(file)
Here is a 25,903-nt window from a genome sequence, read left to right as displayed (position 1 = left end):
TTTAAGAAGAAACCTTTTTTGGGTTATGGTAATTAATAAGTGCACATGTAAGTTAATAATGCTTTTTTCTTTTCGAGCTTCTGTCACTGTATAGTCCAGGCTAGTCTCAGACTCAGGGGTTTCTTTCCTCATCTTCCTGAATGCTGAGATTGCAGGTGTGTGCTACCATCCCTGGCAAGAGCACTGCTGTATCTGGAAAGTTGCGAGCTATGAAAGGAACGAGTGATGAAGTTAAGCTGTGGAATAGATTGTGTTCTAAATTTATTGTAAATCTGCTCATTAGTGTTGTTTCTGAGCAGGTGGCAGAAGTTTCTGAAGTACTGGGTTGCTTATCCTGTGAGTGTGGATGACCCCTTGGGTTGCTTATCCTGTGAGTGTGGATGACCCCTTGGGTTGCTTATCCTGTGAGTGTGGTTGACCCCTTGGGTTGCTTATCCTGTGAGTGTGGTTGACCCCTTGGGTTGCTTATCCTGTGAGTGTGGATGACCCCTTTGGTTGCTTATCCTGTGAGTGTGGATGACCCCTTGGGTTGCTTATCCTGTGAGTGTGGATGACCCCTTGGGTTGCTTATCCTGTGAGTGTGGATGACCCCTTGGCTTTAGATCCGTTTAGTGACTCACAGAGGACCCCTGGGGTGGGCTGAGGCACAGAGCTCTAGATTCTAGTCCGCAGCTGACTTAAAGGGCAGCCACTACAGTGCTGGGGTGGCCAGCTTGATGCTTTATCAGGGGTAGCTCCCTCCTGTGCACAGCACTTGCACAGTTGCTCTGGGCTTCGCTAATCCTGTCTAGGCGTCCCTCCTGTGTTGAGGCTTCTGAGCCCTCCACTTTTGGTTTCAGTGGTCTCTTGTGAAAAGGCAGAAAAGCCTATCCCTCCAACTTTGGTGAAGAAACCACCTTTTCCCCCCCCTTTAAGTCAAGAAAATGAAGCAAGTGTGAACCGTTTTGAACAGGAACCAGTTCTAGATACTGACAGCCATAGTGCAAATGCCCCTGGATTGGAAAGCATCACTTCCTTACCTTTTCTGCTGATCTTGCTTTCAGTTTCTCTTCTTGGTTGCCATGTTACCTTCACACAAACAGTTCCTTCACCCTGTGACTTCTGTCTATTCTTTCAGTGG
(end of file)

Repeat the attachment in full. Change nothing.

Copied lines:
Here is a 25,903-nt window from a genome sequence, read left to right as displayed (position 1 = left end):
TTTAAGAAGAAACCTTTTTTGGGTTATGGTAATTAATAAGTGCACATGTAAGTTAATAATGCTTTTTTCTTTTCGAGCTTCTGTCACTGTATAGTCCAGGCTAGTCTCAGACTCAGGGGTTTCTTTCCTCATCTTCCTGAATGCTGAGATTGCAGGTGTGTGCTACCATCCCTGGCAAGAGCACTGCTGTATCTGGAAAGTTGCGAGCTATGAAAGGAACGAGTGATGAAGTTAAGCTGTGGAATAGATTGTGTTCTAAATTTATTGTAAATCTGCTCATTAGTGTTGTTTCTGAGCAGGTGGCAGAAGTTTCTGAAGTACTGGGTTGCTTATCCTGTGAGTGTGGATGACCCCTTGGGTTGCTTATCCTGTGAGTGTGGATGACCCCTTGGGTTGCTTATCCTGTGAGTGTGGTTGACCCCTTGGGTTGCTTATCCTGTGAGTGTGGTTGACCCCTTGGGTTGCTTATCCTGTGAGTGTGGATGACCCCTTTGGTTGCTTATCCTGTGAGTGTGGATGACCCCTTGGGTTGCTTATCCTGTGAGTGTGGATGACCCCTTGGGTTGCTTATCCTGTGAGTGTGGATGACCCCTTGGCTTTAGATCCGTTTAGTGACTCACAGAGGACCCCTGGGGTGGGCTGAGGCACAGAGCTCTAGATTCTAGTCCGCAGCTGACTTAAAGGGCAGCCACTACAGTGCTGGGGTGGCCAGCTTGATGCTTTATCAGGGGTAGCTCCCTCCTGTGCACAGCACTTGCACAGTTGCTCTGGGCTTCGCTAATCCTGTCTAGGCGTCCCTCCTGTGTTGAGGCTTCTGAGCCCTCCACTTTTGGTTTCAGTGGTCTCTTGTGAAAAGGCAGAAAAGCCTATCCCTCCAACTTTGGTGAAGAAACCACCTTTTCCCCCCCCTTTAAGTCAAGAAAATGAAGCAAGTGTGAACCGTTTTGAACAGGAACCAGTTCTAGATACTGACAGCCATAGTGCAAATGCCCCTGGATTGGAAAGCATCACTTCCTTACCTTTTCTGCTGATCTTGCTTTCAGTTTCTCTTCTTGGTTGCCATGTTACCTTCACACAAACAGTTCCTTCACCCTGTGACTTCTGTCTATTCTTTCAGTGG